All eyes on Brunei’s leap

All eyes on Brunei’s leap

15th May, 2015

BRUNEI is emerging as force to reckon with in a few niche and high-value businesses and the world is watching this region with the Sultanate fast diversifying its economy through sustainable economic development, a panel of experts said.

With the country looking towards entering the competitive world of global business, the panel of experts who spoke at the International Food and Biotech Investment Conference, which concluded yesterday, stressed on the need for the country to first reach self-sufficiency.

Moderator, Barbara Leppan (L) and panelists Jay Blakeney, Egberto Soto and Brangka Munan at the conference

Moderator, Barbara Leppan (L) and panelists Jay Blakeney, Egberto Soto and Brangka Munan at the conference.

The panel comprising International Forestry and Environment Specialist Jay Blakeney, Tropical Agronomist from New Zealand Egberto Soto and Managing Director of Mucow Malaysia Brangka Munan shared that there are a number of enterprises that Brunei can venture into including dairy farming, agriculture and eco-tourism.

It was pointed that countries in the region, including Brunei, can opt to import livestock for the purpose of dairy farming which will have to include cross-breeding to ensure the survivability of these animals in terms of adapting to the country’s climate and seasons.

“With innovation, Brunei is sitting within a region that demands more and more dairy products and you can do flavours that Australia and New Zealand have yet to think about, such as durian-flavoured milk of which the ice-cream flavour is popular,” said Munan, who moved from New Zealand to Kuching and set up a dairy farming project.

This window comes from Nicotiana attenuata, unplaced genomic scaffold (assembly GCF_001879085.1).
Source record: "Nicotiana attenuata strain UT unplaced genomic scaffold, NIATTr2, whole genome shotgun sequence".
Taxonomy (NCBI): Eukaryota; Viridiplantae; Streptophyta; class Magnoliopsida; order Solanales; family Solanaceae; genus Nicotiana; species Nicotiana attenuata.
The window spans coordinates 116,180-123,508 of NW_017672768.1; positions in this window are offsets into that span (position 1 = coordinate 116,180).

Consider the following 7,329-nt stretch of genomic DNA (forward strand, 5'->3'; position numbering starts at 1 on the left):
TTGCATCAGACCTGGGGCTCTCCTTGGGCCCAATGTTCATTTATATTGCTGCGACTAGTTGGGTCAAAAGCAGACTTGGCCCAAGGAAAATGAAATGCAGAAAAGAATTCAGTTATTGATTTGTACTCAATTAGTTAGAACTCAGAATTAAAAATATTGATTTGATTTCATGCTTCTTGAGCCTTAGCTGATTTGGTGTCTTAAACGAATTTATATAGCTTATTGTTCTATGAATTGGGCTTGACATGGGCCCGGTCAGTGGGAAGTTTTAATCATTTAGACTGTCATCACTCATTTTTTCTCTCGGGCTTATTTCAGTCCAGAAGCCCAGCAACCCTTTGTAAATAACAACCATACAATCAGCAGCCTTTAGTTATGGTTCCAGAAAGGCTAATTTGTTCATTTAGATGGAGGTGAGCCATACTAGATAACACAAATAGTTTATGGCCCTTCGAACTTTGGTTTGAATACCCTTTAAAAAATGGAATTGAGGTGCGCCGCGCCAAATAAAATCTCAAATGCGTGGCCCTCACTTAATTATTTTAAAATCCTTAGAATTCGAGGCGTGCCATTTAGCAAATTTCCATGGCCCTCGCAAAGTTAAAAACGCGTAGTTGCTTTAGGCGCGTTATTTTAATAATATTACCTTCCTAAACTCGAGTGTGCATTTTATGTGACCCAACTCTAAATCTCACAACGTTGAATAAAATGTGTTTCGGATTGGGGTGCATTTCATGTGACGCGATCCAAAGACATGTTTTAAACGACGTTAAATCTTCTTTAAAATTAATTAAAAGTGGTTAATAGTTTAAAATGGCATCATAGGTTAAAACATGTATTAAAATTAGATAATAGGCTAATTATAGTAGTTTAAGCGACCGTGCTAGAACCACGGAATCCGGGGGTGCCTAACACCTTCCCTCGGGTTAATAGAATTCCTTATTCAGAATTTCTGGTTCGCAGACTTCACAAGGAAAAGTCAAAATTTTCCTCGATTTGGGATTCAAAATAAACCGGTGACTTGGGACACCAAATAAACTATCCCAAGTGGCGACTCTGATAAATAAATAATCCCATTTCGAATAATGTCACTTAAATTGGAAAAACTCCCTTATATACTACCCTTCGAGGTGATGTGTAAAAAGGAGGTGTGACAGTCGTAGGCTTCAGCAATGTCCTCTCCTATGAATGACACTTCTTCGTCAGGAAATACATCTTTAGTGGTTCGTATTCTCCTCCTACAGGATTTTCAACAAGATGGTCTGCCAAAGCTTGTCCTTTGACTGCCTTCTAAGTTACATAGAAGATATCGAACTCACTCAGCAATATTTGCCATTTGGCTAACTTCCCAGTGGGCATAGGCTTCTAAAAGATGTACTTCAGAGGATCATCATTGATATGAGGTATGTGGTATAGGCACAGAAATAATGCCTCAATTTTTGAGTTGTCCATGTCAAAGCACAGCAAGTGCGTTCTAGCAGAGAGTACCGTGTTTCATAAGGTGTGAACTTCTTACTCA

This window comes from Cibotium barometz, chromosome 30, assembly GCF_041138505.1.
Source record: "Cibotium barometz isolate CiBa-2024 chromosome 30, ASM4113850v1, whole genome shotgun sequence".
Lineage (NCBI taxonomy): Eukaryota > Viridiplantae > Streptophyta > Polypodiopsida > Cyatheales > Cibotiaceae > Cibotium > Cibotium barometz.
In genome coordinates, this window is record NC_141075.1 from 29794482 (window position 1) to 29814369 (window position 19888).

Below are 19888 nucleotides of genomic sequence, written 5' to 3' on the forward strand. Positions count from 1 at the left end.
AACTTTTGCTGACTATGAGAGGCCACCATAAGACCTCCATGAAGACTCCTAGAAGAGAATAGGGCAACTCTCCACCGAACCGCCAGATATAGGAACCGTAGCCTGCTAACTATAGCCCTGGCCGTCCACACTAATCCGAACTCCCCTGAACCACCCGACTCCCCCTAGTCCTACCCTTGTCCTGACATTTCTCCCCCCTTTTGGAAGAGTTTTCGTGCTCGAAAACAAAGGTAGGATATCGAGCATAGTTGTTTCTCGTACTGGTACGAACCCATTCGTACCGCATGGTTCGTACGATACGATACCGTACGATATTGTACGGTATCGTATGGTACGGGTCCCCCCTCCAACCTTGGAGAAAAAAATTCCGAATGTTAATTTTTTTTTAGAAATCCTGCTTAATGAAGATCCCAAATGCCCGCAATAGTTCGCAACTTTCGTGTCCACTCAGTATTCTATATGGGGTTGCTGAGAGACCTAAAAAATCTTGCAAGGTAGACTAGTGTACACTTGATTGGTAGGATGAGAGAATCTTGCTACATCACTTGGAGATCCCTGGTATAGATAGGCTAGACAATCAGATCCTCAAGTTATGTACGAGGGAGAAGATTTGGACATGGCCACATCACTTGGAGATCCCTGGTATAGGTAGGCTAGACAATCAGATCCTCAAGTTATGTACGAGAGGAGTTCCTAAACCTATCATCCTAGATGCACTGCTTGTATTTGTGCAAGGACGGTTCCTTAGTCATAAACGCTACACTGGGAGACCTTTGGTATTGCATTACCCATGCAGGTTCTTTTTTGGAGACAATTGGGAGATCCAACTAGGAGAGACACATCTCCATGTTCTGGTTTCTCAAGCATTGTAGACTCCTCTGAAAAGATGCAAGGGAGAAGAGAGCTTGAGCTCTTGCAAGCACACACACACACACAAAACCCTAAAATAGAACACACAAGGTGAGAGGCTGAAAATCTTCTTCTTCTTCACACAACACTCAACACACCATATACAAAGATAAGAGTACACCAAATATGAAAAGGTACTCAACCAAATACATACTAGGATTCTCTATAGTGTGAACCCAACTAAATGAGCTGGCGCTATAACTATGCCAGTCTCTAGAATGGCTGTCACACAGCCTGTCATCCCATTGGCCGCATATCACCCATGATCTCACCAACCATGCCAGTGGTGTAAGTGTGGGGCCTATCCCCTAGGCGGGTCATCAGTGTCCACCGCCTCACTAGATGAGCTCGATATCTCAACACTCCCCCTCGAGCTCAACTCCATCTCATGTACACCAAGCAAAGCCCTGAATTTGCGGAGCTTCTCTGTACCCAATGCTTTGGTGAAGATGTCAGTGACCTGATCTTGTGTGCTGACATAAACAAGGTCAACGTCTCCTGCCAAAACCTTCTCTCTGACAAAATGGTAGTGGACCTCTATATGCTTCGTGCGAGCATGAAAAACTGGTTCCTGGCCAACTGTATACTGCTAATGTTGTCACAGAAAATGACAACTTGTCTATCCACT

“Every country is proud of their food and each country can bring it into the market with a bit of innovation,” and the Brunei Halal brand carries value-added potential especially for Islamic markets.

However, if Brunei considers purchasing dairy products in bulk from other countries and intends to label them with the Brunei Halal brand, “the main issue here is that Halal certification is widespread with producing countries asking what is in it for them”.

In terms of agricultural management, Soto suggested that Brunei should go the Australian way through industries in horticulture and the Sultanate is well-suited to explore this viable option especially with its resources that can potentially yield success in this particular area.

“The horticulture industry has some of the best efficient and productive crops. The best thing for Brunei to start with is self-sufficiency and that will help in building capacities and then move on to intensive management of horticulture,” it was advised.

Heavily dependent on non-local products, Brunei’s current importation practices are not sustainable.

“How far Brunei can continue like this (we) don’t know. Brunei will have to first develop its horticulture and agriculture sustainability and progress to intensive management.”

Source: Borneo Bulletin